Those forerunners then opened the door for others. New authors sprang up overnight. But . . . most of those other new authors simply had to be content with riding the coattails of moderate success, none being able to compare with the breakout books.

Obviously Rowling under her Galbraith pseudonym with 1500 in sales wasn't making too much progress down the road toward bestseller status. Who knows, maybe after several books, maybe after establishing herself in the crime genre, and maybe after lots of marketing efforts, Galbraith might have begun to climb a little higher.

The reality, however, is that in today's over-crowded market it's tough for any author, no matter how good they are, to stand out. It takes a TON of work and often multiple books before an unknown author starts to earn a steady income as well as steady recognition. But even with TONS of work, plenty of great authors still languish in the bottom of the Amazon rankings.

The Rowling-Galbraith incident just goes to show the significance of having a brand name. Brand names sell.

Not many authors will achieve mega-bestselling status. But for those who hope to make even a small name for themselves and to rise above the masses, perhaps the key is to stop trying to copy what's already being written. And instead take a voyage of discovery into the unknown. Chart new waters. Be the one to set the trends instead of chasing them.

What are your thoughts regarding Rowling's bestselling status with the Harry Potter series but her paltry sales as Robert Galbraith? Writers, does it encourage you or discourage you?

Readers, why do you think we're so apt to buy brand name authors time and time again while equally well-written books by little-known authors languish?

36 comments:

  1. I wonder if her identity hadn't been revealed and she'd gone on to write more books, if the books would have gained in popularity. I tend to think they would. It's tough for a debut novelist, and I think that sometimes it takes a few books for people to discover great writing. Do I think it would have been the next Harry Potter? No. Do I think Robert Galbraith could have eventually made a name for himself? Maybe.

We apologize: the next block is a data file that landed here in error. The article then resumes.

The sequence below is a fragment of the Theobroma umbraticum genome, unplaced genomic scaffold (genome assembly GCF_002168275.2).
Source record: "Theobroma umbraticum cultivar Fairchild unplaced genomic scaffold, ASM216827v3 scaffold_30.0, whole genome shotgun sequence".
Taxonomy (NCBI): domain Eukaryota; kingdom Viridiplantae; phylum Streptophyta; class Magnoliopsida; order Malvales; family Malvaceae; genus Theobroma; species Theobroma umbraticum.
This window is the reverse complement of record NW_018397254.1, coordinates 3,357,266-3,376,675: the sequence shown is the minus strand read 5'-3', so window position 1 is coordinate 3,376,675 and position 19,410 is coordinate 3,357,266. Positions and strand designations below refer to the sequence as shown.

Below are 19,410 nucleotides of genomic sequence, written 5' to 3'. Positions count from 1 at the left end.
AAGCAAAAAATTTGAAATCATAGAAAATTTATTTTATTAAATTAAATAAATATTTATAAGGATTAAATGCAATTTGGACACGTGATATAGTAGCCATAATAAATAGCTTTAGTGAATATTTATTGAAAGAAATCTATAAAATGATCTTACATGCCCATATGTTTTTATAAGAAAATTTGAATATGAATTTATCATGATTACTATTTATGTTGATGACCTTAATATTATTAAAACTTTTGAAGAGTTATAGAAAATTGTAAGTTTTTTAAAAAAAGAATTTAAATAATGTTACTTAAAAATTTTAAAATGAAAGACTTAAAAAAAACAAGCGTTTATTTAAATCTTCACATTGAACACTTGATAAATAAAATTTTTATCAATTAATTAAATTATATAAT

ReplyDelete
  2. There are so many angles to this story and lessons to be learned. I agree with everything you've said, Jody, and I agree with Julie. It is so hard to be a debut novelist. Brand and name recognition is so important to novelists building a career. It can take time, hard work, and/or luck.

    One side that I haven't seen anyone debate is the reviews that "Robert" received after the leak. There's a review on Amazon that blasts Ms. Rowling and the publisher for deceiving readers. This concerns me a little because the reviewer seems to say that because she is well-known author she wasn't entitled to use a pseudonym. After blasting the author and publisher for the deception, the reviewer goes on to say it's a pretty good book and well-written.